Sunday 15 March 2015


As the V&A's spectacular Wedding Dresses 1775-2014 exhibition comes to a close, the curator Edwina Ehrman discusses some of the highlights of the show and reveals what she wore to her own wedding.

Please describe your wedding dress - did you wear a white dress?
I did - I got married in 1976 and, in the end, I wore a Liberty's wedding dress. It was a classic mid -'70's design – so, a high neck, a pin-tuck front, big balloon transparent sleeves and quite a full skirt, plus a train. The bit that made me really feel like a bride was the train. It changed me completely - it was quite transforming.I had a headdress and a veil and I hated the headdress. It was very much the era of the headdress and looking back, it was absolutely vile. Weddings now are very different, because the bride usually has complete control and often the groom, too, due to the financial aspect. A wedding is something that the bride and groom will plan together now. I was completely reliant on my parents to fund the wedding.

1970's Style: Chiffon velvet and machine-made lace 'Faye Dunaway' dress by Thea Porter.
Designed for Susanne Trill when she married James Elliot in Lincoln on 21st March 1970

Wool dress with Celtic scrollwork designed by Jean Muir for Pamela Colin's
marriage to Lord Harlech in 1969

There are several showstoppers in the exhibition -  Ian Stuart's wedding dress, for example, looks amazing.
Yes, it does look amazing. We wanted a big dress and he just seemed the obvious choice. His colours are very subtle and it’s a kind of Flower Bomb on steroids. It's a very large version of his Flower Bomb design and it does make an impact. I love the huge picture hat, it works so well.

'Flower Bomb' wedding dress and hat designed by Ian Stuart. Silk Dupion, silk taffeta, tulle, organza and metallic lace. From the Ian Stuart Revolution Rocks 2011 collection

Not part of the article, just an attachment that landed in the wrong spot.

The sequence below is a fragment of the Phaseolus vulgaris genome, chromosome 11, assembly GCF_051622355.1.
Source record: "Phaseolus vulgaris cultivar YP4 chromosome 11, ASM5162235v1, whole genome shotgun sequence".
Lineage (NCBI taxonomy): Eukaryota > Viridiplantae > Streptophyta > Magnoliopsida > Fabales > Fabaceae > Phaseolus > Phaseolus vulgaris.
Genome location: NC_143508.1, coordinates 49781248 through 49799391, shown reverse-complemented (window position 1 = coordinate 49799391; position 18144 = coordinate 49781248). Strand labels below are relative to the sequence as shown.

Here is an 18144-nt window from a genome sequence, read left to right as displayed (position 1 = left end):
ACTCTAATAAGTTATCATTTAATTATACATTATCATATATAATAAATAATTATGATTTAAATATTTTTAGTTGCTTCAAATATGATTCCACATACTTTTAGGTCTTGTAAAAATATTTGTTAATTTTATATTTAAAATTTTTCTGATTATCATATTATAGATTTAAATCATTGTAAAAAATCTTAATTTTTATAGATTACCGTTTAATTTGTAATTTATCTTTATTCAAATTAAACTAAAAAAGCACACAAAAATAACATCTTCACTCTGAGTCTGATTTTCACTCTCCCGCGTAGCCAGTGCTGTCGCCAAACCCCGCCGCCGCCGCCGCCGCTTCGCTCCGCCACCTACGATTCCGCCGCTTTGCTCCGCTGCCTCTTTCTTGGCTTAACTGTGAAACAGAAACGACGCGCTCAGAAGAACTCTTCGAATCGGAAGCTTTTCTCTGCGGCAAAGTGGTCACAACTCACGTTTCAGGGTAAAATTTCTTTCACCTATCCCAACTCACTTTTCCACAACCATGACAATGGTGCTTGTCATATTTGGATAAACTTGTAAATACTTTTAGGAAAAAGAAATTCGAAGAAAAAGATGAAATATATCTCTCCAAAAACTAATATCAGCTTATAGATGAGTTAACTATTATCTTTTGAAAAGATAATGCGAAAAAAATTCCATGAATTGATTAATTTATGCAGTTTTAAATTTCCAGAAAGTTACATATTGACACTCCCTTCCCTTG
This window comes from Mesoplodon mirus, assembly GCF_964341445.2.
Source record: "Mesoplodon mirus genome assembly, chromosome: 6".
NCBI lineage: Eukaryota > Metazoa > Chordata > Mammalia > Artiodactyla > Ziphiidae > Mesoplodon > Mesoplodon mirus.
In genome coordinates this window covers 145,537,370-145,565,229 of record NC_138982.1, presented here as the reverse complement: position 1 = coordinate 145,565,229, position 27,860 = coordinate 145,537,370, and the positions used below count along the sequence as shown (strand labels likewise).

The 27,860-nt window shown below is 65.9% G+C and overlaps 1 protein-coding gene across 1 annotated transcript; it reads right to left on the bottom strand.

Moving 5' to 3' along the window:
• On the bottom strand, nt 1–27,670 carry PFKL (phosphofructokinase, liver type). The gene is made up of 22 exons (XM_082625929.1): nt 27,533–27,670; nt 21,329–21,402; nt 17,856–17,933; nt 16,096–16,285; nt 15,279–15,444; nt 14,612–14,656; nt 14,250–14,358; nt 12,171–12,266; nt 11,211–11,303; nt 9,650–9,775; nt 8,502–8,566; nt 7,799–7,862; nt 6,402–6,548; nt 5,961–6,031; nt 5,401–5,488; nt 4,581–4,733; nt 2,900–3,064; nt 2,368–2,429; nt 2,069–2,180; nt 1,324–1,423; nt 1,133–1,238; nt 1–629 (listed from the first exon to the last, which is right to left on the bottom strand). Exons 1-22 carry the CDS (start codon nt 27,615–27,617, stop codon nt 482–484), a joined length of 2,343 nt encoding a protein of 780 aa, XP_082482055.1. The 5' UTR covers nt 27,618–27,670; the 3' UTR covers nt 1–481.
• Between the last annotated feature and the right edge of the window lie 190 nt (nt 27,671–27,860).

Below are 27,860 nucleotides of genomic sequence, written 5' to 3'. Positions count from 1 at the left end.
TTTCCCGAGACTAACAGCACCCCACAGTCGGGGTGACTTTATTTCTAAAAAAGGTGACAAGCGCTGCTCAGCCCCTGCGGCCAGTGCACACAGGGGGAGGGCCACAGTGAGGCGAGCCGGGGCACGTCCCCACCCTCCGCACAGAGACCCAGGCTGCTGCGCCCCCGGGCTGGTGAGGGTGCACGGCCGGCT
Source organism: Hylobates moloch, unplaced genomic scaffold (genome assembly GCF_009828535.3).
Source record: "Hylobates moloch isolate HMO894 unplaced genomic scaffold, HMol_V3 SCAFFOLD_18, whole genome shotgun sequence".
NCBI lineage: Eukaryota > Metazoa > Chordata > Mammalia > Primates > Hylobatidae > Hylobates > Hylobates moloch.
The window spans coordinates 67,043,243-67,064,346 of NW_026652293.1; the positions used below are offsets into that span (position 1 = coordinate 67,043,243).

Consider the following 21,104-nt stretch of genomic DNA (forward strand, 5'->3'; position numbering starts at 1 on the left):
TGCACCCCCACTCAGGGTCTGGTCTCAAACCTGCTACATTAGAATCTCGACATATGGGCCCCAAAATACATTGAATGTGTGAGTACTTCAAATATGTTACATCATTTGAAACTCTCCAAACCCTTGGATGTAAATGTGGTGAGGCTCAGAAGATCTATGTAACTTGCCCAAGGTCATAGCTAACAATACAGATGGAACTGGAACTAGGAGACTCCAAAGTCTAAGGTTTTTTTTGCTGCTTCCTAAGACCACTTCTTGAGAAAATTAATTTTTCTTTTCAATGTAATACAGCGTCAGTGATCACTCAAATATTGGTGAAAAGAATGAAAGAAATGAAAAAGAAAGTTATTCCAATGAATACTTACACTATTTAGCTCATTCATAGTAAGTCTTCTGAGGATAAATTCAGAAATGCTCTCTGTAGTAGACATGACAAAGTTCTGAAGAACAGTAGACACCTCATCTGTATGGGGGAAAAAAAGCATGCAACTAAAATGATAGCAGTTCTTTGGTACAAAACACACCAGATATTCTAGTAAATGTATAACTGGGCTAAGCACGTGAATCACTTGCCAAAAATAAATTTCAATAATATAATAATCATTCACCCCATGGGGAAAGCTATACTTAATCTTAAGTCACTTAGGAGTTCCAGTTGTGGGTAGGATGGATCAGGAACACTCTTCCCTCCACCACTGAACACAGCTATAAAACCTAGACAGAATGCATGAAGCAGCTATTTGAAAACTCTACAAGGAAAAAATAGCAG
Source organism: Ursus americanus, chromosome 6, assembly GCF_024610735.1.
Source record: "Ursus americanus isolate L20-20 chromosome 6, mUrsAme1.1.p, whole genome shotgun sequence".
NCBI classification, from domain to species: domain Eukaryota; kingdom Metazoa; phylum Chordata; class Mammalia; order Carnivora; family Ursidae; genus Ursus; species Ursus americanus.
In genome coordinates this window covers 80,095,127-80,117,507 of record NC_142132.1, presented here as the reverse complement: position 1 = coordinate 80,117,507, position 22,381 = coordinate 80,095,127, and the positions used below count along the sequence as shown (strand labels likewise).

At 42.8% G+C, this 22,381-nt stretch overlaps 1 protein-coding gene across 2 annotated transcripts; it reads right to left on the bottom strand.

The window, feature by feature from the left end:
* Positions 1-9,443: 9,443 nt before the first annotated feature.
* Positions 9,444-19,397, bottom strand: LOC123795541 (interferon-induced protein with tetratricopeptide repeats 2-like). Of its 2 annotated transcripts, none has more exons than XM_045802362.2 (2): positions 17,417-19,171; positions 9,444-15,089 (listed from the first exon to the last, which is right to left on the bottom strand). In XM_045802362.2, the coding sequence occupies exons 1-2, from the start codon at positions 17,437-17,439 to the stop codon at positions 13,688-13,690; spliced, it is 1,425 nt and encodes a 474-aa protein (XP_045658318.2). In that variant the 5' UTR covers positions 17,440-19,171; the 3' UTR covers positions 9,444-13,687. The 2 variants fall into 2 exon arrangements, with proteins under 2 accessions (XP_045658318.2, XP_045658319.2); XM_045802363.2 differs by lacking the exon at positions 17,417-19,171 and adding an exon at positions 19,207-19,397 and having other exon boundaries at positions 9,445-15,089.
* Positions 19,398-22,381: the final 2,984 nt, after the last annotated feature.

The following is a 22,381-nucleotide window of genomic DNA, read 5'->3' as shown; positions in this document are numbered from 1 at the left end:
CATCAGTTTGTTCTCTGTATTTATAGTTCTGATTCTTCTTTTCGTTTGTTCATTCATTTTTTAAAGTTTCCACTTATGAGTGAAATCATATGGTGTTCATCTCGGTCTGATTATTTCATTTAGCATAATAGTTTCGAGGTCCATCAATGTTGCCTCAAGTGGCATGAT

The 'Flower Bomb' wedding dress by Ian Stuart, 2011, features an opulent train and incorporates
the designer's signature play with volume and hints of colour. Stuart trained with
the London couture house Bellville Sassoon

Margaret, Duchess of Argyll’s dress is also totally beautiful.
Yes, I think craftsmanship is very key to this exhibition and it’s very key to the V&A’s archives. What we are looking for are designers who are creative and innovative and really at the cutting edge of design, but I think doing a wedding dress exhibition enables you to introduce dresses that you wouldn’t normally see in a V&A exhibition, such as the working class dresses downstairs. They are the type of thing we would normally have for research purposes and not for display. So there is the lovely cotton printed dress worn by the Lincolnshire farmer’s wife, which is very interesting because the print is extremely up to date for 1841, whereas the actual style of the dress is very outmoded. The bride continue to wear it probably when she was pregnant, as she took out the back by four inches, which is a lot. She lived 20 miles from the nearest market town, so I’d imagine she bought the fabric from a travelling salesman, who we know carried the latest fabrics, and then probably made it herself, or had it made by a local dressmaker. And then we have the purple lady's maid’s outfit from 1899, that she made for her own wedding. We also have the purple lady's maid's cape coat, that enabled me to show a very upmarket department store copy of a Paris model. So we have a home-made outfit and a very nice middle class outfit from a dressmaker in Upper Norwood. And I think that gives you a good spectrum of what styles where available to people in that particular decade.